Ukraine: What We Know 

January 24, 2022

The latest developments in the growing conflict between Russia and Ukraine:

  • NATO said Monday its members are sending more ships and fighter jets to eastern Europe in response to Russia’s military buildup along its border with Ukraine.

  • The U.S. State Department late Sunday ordered the departure of eligible family members from the U.S. Embassy in Kyiv and authorized the voluntary departure of U.S. direct hire employees.

  • The State Department also reissued two “Travel Advisory Level 4 – Do Not Travel” notices Sunday night, advising U.S. citizens against traveling to Ukraine and Russia, because of “ongoing tension” along the borders between the two countries, an increased threat of Russian military action and COVID-19.

  • U.S. Secretary of State Antony Blinken warned Russia on Sunday that Washington knows “all of the tactics and techniques” that Moscow can deploy to undermine the Ukrainian government but will continue to engage in diplomatic talks in hopes of easing tensions in eastern Europe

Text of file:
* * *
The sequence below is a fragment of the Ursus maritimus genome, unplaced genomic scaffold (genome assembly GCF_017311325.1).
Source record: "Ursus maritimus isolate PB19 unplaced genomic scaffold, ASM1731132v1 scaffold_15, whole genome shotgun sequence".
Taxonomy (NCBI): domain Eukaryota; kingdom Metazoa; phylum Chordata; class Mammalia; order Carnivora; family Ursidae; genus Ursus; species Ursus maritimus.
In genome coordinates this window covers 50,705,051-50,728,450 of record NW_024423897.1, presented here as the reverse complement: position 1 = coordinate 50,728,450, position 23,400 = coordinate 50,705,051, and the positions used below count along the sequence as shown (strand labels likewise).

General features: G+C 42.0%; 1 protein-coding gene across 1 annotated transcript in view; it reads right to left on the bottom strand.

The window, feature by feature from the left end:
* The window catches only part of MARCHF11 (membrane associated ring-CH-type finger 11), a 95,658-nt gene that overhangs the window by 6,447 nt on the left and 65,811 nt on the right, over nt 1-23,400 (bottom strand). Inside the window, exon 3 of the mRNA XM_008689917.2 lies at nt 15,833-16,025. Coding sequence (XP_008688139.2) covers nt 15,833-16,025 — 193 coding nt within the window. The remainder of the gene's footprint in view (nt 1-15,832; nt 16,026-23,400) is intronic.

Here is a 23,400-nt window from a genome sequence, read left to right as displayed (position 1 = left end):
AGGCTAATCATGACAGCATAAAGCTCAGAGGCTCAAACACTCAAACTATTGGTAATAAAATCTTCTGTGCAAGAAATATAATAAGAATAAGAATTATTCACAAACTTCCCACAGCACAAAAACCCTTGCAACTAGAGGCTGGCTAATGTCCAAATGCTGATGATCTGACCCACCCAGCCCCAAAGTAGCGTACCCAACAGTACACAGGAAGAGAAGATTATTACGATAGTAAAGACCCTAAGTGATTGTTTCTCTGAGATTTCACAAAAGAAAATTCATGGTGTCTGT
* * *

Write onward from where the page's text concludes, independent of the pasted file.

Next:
• Moscow on Sunday rejected British accusations that Russia is plotting to replace the government of Ukraine with one more friendly to Russia. 

  • Blinken authorized Estonia, Latvia and Lithuania to send U.S.-made anti-tank and anti-aircraft missiles to Ukraine as its tensions with neighboring Russia continue to escalate. 

  • The West is demanding that Russia pull its troops and weapons away from the Ukraine border while Moscow is pushing for NATO to curtail its operations in Eastern and Central Europe. Russia also insists that the Western defensive alliance reject Ukraine’s membership bid, a move the U.S. calls a “non-starter.”

  • U.S. officials say Russia has amassed more than 100,000 troops along its border with Ukraine, including in Belarus and in occupied Crimea. 

Some material for this article came from The Associated Press, Reuters and Agence France-Presse.

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